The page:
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How do I choose a credit card?
Credit cards come with a wide variety of “terms and conditions” and wading through the options to find the best one for you can be confusing. A few characteristics of credit cards you’ll want to consider are its:

Annual Percentage Rate, or APR. The APR is a measure of the cost of credit as a yearly rate. The “periodic rate” is calculated from this and is the interest charged to your outstanding balance at the end of each month. Card issuers may charge a fixed APR, or change it as bank interest rates or other economic indicators – called indexes – change. The higher the APR, the more you’ll pay in interest charges.

Free Period. This is also known as a “grace period”, during which time you may have finance charges and interest waived. While this may be very attractive in the first few months, make sure the terms and conditions after the grace period are what you want in a card. Also, the grace period may suddenly stop if you make a payment late, go over your limit, etc.

Annual Fee. Depending on the card and the issuer, you may have an annual fee incurred for your card. Most fees range from $25 to $50 and up for “gold” or “platinum” cards. While more and more cards have no annual fee, expect any card with “rewards” (frequent flier miles, cash back, etc.) to have some sort of charge. Make sure that the rewards you’ll get are worth the yearly charge for the card.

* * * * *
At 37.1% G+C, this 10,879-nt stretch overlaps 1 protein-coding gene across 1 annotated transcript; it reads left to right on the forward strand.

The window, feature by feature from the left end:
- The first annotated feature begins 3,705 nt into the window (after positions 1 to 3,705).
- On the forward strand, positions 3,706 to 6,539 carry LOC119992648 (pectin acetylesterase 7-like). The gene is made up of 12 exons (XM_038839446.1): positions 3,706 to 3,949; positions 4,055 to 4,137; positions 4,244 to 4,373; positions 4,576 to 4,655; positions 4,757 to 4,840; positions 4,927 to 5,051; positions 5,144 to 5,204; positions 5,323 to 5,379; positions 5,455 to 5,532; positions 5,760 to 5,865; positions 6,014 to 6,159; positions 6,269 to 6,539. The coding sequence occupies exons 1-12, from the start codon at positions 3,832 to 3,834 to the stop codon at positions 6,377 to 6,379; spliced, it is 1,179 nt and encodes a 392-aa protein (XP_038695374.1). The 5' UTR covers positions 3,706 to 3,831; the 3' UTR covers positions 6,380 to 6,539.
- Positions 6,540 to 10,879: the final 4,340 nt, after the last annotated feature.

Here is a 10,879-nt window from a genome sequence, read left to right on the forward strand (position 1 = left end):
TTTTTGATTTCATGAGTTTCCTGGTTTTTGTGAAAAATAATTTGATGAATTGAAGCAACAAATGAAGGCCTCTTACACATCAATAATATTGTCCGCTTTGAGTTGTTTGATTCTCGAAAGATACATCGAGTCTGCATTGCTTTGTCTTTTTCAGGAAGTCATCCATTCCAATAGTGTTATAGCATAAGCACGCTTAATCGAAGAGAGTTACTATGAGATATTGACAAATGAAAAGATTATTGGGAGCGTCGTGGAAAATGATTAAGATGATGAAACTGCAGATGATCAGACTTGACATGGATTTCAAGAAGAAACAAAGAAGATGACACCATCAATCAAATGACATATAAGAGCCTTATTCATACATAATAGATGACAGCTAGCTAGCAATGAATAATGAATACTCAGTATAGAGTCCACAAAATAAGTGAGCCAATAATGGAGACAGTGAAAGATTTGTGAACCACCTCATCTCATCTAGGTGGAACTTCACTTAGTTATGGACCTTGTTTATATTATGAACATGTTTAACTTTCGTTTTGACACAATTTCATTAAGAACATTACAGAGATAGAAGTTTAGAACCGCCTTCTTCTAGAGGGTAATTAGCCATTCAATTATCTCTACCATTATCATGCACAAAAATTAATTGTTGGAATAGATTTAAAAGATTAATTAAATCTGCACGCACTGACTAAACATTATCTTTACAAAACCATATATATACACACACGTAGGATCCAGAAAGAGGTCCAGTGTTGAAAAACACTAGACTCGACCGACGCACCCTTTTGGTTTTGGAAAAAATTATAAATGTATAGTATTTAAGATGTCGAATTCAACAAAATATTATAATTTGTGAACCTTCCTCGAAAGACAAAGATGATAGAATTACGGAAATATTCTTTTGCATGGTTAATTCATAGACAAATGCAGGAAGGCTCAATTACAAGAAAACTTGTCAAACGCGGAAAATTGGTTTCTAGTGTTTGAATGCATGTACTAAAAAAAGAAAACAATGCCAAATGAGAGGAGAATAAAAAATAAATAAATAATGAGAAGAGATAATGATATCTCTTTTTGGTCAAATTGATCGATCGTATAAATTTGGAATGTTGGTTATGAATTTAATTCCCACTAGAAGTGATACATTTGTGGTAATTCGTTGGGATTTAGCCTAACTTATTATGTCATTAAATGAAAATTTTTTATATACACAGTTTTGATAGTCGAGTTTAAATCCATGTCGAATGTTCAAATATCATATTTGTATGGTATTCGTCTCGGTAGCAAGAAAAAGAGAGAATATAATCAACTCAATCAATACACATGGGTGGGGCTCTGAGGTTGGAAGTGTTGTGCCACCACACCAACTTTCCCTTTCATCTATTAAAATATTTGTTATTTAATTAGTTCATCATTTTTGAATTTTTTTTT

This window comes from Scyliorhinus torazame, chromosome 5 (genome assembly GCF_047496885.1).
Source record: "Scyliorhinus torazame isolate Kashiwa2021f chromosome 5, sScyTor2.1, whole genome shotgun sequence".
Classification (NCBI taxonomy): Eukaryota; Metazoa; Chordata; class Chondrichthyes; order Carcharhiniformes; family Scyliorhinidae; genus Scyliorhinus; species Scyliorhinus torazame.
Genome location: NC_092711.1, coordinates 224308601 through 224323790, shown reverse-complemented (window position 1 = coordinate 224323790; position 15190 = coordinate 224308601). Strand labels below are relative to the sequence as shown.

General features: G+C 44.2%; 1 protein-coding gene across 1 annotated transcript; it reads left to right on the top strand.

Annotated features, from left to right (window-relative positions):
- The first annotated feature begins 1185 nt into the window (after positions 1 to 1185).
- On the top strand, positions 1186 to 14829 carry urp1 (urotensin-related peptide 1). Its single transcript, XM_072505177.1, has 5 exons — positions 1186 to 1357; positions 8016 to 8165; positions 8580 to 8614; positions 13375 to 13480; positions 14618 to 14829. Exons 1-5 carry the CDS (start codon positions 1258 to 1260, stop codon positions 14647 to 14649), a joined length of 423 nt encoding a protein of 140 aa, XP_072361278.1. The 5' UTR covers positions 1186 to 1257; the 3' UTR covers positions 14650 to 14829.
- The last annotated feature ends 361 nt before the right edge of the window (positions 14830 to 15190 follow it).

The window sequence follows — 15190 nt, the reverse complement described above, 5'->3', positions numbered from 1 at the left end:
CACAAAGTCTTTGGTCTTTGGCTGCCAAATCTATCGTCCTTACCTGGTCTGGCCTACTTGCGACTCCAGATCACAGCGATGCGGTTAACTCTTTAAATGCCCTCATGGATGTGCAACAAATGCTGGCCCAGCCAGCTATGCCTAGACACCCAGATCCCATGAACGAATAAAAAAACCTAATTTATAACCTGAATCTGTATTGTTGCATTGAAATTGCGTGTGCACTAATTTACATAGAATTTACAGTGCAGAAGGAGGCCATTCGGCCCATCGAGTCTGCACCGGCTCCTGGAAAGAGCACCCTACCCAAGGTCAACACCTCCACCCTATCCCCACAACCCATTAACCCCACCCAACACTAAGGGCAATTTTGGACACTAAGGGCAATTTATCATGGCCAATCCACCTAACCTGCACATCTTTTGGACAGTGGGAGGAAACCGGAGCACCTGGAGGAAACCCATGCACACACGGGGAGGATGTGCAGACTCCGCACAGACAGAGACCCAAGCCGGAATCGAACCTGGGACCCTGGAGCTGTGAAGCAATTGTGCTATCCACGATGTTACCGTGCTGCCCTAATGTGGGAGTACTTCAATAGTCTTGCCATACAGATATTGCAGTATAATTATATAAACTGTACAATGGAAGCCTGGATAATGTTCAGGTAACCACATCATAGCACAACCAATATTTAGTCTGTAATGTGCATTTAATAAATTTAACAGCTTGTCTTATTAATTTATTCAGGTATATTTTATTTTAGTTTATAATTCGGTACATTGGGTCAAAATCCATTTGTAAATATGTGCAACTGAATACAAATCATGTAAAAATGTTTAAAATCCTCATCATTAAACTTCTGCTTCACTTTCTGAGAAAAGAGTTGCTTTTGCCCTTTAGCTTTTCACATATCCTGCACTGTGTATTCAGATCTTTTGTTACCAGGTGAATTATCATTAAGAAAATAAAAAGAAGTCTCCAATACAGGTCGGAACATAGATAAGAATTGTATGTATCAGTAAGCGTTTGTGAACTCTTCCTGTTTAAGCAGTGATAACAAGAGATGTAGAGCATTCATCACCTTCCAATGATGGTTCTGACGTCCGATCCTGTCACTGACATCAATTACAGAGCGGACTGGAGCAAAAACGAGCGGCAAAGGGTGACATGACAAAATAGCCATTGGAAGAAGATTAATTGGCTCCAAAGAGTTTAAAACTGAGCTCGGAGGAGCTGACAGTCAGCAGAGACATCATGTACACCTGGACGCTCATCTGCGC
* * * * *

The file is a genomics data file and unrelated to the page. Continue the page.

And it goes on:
Transaction fees and other charges. A card may include other costs for things such as cash advances, late payments, or exceeding your credit limit. Some may also charge a monthly fee regardless of whether or not you use your card. Figure out what you’ll be using your card for and factor in the appropriate fees. For instance, if you never intend to use your card for cash advances, the fee incurred for this service should be weighed less heavily than the APR when choosing a card.

Balance Computation Method for the Finance Charge. How creditors calculate your balance and subsequent finance charge varies widely. The average daily balance is the most popular method, where the issuer totals the balance on your card from each day and divides it by the number of days in the billing cycle. See the Federal Trade Commission for information on other methods of computation.

To determine which card is best for you, think about how you plan to use it. If you expect to pay your bills in full each month, the annual fee and other charges may be more important than the APR and periodic rate. It’s a good idea to make a chart that lists the credit cards you’re considering and their applicable charges.